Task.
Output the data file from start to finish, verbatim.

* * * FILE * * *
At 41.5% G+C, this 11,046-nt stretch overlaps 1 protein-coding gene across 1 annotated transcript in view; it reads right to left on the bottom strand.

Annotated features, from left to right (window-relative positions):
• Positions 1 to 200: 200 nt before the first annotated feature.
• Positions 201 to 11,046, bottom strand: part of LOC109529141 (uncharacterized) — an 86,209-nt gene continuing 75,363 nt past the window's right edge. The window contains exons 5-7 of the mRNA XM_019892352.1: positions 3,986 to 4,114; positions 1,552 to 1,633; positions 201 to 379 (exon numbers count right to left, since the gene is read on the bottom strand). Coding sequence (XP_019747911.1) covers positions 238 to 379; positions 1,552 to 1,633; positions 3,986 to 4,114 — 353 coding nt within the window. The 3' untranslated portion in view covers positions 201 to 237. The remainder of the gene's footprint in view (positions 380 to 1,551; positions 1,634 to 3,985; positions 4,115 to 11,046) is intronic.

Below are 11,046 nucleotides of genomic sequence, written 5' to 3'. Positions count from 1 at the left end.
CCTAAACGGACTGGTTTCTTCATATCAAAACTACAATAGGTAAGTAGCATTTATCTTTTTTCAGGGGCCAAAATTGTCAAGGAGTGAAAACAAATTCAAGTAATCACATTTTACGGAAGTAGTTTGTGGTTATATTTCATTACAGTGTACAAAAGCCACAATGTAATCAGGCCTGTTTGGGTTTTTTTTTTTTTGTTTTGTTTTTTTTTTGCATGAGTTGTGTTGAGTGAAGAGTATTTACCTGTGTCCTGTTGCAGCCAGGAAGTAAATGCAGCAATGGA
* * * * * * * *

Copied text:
At 41.5% G+C, this 11,046-nt stretch overlaps 1 protein-coding gene across 1 annotated transcript in view; it reads right to left on the bottom strand.

Annotated features, from left to right (window-relative positions):
• Positions 1 to 200: 200 nt before the first annotated feature.
• Positions 201 to 11,046, bottom strand: part of LOC109529141 (uncharacterized) — an 86,209-nt gene continuing 75,363 nt past the window's right edge. The window contains exons 5-7 of the mRNA XM_019892352.1: positions 3,986 to 4,114; positions 1,552 to 1,633; positions 201 to 379 (exon numbers count right to left, since the gene is read on the bottom strand). Coding sequence (XP_019747911.1) covers positions 238 to 379; positions 1,552 to 1,633; positions 3,986 to 4,114 — 353 coding nt within the window. The 3' untranslated portion in view covers positions 201 to 237. The remainder of the gene's footprint in view (positions 380 to 1,551; positions 1,634 to 3,985; positions 4,115 to 11,046) is intronic.

Below are 11,046 nucleotides of genomic sequence, written 5' to 3'. Positions count from 1 at the left end.
CCTAAACGGACTGGTTTCTTCATATCAAAACTACAATAGGTAAGTAGCATTTATCTTTTTTCAGGGGCCAAAATTGTCAAGGAGTGAAAACAAATTCAAGTAATCACATTTTACGGAAGTAGTTTGTGGTTATATTTCATTACAGTGTACAAAAGCCACAATGTAATCAGGCCTGTTTGGGTTTTTTTTTTTTTGTTTTGTTTTTTTTTTGCATGAGTTGTGTTGAGTGAAGAGTATTTACCTGTGTCCTGTTGCAGCCAGGAAGTAAATGCAGCAATGGA